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Two Shows, Both Alike
'Romeo and Juliet'
by S.E. Arnold
February 13-14, 2004
-- Aronoff Center/Cincinnati, Ohio
Like the tempering sound
of the muted strings that dissolves the strident intervals warring in
the brass and woodwinds of Prokofievís "Princeís Command" theme,
the dramatic focus of Victoria Morganís "Romeo and Juliet" on
the transcendence of love clears the clamor of interpretations that want
to cloud Shakespeareís play.
In addition to its division into three acts and fourteen scenes, the use
of scrims and massive, movable staircases and arched causeways to depict
Verona, the Market Square, and the Capulet ballroom, balcony, and sepulcher
further bracket the balletís space. Moreover, the scrims for stone, plaster,
or orchard that blunt all but short-sighted prospects, the abundant elegance
of the Renaissance costumes, the huge and varied cast, the carnival atmosphere
of troubadours, harlots, and the ribald antics of Mercutio and Benvolio
combine with the violence of the Montague-Capulet rivalry to illustrate
the confining material world of Romeo and Juliet.
In contrast to the crowded, frenzied, and strife gorged space of the market
square scenes, the open space of the balcony scene encouraged the blissful
possibilities inspired by the new horizons sighted through the zoom of
spontaneous love. Blessed with two casts of lovers ďboth alike in dignity,Ē
the experienced Kristi Capps and Dmitri Trubchanov, at once tender and
intense, brought the audiences of the Friday and sold-out Saturday evening
performances to their feet. Also alike in audience response, the Saturday
and Sunday matinee performances of Tricia Sundbeck and recently promoted
soloist Anthony Krutzkamp, added the excitement of seeing emerging artists.
Aptly wraith-like in appearance, Sundbeckís dark flowing hair amplified
her facial expressions and by contrast made her pale features continuous
with the lightness of her costume. This faintness of aspect underscored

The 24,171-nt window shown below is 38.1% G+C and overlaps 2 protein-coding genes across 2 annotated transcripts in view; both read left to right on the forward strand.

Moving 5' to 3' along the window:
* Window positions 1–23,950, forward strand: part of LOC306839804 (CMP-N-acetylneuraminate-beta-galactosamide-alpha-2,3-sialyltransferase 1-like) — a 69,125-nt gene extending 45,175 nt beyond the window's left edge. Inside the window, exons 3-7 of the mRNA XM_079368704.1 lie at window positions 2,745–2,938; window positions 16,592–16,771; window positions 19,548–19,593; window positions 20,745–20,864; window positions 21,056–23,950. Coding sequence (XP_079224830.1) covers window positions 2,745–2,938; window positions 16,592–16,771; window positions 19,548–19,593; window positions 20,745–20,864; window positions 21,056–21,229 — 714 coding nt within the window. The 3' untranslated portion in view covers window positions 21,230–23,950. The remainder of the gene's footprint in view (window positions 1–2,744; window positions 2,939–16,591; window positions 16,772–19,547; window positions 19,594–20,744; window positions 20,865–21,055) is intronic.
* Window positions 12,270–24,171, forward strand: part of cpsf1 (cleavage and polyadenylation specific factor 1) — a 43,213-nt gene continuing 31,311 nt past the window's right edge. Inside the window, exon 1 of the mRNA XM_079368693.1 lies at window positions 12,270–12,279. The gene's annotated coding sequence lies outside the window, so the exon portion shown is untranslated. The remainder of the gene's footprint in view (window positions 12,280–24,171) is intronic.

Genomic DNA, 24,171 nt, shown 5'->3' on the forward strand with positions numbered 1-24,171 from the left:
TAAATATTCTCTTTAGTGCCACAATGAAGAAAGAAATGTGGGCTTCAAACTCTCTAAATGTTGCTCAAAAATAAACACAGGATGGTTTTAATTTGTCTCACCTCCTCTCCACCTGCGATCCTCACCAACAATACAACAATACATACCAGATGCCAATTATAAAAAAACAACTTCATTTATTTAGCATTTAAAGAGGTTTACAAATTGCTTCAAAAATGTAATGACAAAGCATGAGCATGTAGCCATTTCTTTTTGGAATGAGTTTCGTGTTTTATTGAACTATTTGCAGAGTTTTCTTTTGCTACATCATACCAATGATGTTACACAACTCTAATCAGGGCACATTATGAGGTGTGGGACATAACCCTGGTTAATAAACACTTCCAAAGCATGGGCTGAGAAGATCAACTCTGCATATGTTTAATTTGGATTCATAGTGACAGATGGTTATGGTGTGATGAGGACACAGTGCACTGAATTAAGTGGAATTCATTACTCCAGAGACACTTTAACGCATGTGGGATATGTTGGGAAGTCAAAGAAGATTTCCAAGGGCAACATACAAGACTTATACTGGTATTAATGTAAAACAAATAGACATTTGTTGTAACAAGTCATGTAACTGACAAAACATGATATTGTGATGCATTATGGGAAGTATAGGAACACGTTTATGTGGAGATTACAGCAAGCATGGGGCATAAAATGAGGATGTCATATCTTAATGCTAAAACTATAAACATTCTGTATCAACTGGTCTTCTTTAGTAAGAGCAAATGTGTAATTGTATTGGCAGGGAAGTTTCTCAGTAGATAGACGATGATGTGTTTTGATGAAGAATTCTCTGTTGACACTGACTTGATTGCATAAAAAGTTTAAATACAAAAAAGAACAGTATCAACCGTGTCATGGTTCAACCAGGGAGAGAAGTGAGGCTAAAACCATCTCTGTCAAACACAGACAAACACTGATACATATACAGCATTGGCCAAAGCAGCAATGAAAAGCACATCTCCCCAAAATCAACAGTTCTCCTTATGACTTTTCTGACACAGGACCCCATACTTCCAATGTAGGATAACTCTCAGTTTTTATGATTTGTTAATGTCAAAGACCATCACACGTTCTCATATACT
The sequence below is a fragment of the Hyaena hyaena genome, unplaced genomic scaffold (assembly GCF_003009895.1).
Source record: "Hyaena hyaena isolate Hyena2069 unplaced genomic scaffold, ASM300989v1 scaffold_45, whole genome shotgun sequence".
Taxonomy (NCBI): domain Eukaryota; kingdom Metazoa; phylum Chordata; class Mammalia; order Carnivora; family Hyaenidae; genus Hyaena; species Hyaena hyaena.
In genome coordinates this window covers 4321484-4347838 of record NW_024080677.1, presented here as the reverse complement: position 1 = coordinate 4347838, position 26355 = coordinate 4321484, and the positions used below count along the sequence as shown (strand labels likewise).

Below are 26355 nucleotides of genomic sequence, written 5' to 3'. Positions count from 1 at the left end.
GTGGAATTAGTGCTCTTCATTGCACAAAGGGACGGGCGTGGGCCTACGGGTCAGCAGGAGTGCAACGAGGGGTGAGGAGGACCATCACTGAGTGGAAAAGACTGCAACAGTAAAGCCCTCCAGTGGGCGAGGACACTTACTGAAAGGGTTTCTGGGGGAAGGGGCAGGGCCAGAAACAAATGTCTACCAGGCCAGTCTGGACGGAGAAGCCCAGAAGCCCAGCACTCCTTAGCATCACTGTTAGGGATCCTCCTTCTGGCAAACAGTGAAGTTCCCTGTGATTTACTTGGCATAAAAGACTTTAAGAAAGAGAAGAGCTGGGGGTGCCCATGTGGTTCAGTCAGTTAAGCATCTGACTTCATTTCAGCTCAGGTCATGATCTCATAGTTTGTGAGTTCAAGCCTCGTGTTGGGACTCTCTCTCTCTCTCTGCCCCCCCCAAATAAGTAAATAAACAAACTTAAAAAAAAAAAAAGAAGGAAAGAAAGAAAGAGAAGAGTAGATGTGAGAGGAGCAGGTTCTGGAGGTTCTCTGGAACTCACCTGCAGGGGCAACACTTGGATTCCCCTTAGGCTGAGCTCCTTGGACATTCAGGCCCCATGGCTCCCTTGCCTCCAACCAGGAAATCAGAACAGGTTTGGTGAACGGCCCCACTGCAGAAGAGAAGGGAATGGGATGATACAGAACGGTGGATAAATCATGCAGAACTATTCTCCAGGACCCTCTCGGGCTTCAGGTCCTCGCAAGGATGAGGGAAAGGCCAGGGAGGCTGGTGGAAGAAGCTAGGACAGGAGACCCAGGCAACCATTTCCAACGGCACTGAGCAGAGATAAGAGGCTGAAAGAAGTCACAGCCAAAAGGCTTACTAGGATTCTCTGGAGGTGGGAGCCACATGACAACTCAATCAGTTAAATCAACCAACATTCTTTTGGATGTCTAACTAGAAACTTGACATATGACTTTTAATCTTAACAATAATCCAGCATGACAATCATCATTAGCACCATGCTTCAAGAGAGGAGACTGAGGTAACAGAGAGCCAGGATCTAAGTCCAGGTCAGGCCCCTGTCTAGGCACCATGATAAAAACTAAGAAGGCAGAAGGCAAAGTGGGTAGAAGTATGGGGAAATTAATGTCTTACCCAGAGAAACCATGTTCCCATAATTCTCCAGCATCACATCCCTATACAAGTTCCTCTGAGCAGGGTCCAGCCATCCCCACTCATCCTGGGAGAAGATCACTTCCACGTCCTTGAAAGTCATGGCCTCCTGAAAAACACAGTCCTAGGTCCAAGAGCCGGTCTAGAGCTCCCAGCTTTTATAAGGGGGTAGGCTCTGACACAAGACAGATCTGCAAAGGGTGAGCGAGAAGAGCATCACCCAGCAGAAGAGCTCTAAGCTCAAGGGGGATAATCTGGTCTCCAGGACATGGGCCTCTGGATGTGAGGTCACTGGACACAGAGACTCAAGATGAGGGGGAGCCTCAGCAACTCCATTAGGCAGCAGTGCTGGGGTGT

Julietís vulnerability, and when combined with Sundbeckís dramatic ability,
Julietís rapture, commitment, suffering, and fatal resolve crossed the
distance between vicarious and immediate experience. Krutzkampís shy grin
met his technical capacities to portray a dewy young man given to consuming
rhapsodies of bravado jumps and beats. Yet each matinee performance gave
witness to the self-conscious Romeoís very first kiss.
The kisses (etcetera) accumulated by wenching wizards, Mercutio and Benvolio,
however, buggers any accounting. Danced with the energy and playfulness
implied by the characterís name, the Mercutios given on alternating performances
by Mike Wardlaw and Zack Grubbs provided the energy that warmed the theatre.
On the other hand, Mercutioís vulgarity and puckish provocations ultimately
set the choleric Tybalt on fire. Whether danced by Jay Goodlett, whose
stage presence always convinces, whatever his role, or Aaron C. Thayer,
whose likeness to Lukas Hoving (the first Iago in The Mooreís Pavane)
added an extra measure of evil to Tybalt, both dancers found a dimension
of his character deeper than a cardboard ĎPrince of Cats.í
The finest Prince to cross the stage, however, was Frederic Franklin,
artistic director emeritus of the Cincinnati Ballet and living legend,
in the role of Friar Lawrence. And, without Regina Cerimele-Mechley doubling
as the nurse and fight choreographer, Morganís "Romeo and Juliet"
would have been neither as exciting nor as convincing.
In terms of the regal and the legendary, however, Prokofievís score for
"Romeo and Juliet" manifests an Olympian ideal with its bright
and heroic sound. Under the baton of Maestro Carmen DeLeone the Prokofiev
sound reached its celebrated evocative and graphic potential. Whether
describing the whirl and confusion of the fight scenes, the playfulness
of Romeo, Mercutio, and Benvolio, the soaring love of Romeo and Juliet,
the clowning antics of the troubadours, the haunting dread of Julietís
desperation, the optimism of the morning serenade, or the monumental weight
of the funeral scene, the orchestra and the artistry of the soloists verified
the dramatic and soul-stirring potency of the music.
Forceful, too, among the telling aspects of Morganís "Romeo and Juliet"
are its synoptic tableaus. Caught in cones of bleaching light, each of
the eight tableaus punctuate the themes of enmity, death, the rush of
love, and loveís priority. The repeated image of a male figure cradling
the body of a dead young woman - the Dukeís display of the child victim
of the Capulet-Montague melee in the first scene, which foreshadows Lord
Capuletís display of the Ďdeadí Juliet - amends the divine necessity implied
by the loverís Ďstar-crossedí fate to allow contingent terms. Fate in
Morganís "Romeo and Juliet" modulates into the false necessity
of lustful appetites and the habits of social convention. What, in the
eyes of Capulet, is Julietís willful disobedience of his divinely sanctioned
authority and hence evil is rather the rightful exercise of her agency.
In Morganís "Romeo and Juliet," this emphasis on the agency,
the free will of the lovers against the crass necessities and oppressive
habits of their milieu made the death each gave for their love of the
other possible and believable. Picturing the possibility of such transcendence
makes the ballet both soulfully wrenching and assuring.
Edited by jeNAI
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